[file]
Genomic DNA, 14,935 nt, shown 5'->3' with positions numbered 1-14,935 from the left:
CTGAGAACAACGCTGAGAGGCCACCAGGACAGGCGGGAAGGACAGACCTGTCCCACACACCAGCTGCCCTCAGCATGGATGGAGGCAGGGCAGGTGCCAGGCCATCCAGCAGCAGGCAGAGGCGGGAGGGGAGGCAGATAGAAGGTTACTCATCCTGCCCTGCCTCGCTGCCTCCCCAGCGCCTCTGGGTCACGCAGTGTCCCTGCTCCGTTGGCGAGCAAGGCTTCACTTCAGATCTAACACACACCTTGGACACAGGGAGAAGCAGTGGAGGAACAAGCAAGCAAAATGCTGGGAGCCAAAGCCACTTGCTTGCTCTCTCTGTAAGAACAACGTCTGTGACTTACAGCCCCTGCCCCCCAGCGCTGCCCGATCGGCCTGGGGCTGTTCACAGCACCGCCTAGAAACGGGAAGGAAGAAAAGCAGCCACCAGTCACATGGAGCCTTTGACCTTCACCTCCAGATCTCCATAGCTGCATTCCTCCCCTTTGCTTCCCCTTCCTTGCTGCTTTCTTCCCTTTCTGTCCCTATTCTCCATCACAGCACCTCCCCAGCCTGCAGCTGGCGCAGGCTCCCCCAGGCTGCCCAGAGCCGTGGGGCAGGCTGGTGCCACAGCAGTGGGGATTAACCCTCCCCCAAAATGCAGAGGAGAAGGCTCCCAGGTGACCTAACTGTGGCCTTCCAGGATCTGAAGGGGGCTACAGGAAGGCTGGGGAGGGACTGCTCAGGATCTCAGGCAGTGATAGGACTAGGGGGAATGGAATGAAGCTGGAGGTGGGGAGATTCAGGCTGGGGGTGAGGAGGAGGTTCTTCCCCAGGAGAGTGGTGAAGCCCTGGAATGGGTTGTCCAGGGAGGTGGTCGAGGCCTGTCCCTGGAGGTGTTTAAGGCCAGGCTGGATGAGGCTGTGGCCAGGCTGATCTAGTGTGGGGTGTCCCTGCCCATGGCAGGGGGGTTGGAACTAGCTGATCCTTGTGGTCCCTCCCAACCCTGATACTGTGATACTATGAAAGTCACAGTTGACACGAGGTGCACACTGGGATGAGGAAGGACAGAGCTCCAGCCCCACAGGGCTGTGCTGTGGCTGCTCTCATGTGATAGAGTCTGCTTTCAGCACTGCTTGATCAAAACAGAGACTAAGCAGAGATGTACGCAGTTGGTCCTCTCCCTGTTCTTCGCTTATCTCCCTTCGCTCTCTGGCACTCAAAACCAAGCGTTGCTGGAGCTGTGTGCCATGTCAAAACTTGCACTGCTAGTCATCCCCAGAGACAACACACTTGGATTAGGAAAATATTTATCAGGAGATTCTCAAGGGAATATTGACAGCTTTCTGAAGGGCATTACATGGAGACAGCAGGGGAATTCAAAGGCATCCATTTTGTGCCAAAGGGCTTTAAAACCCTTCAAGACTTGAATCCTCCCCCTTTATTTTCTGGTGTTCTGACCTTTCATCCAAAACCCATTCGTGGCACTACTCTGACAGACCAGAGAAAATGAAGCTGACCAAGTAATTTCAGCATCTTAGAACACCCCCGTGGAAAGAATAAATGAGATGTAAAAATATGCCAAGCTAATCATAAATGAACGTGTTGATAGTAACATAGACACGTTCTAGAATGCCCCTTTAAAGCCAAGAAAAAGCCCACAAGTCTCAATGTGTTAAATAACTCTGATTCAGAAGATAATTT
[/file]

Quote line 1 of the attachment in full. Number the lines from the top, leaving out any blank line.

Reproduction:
Genomic DNA, 14,935 nt, shown 5'->3' with positions numbered 1-14,935 from the left: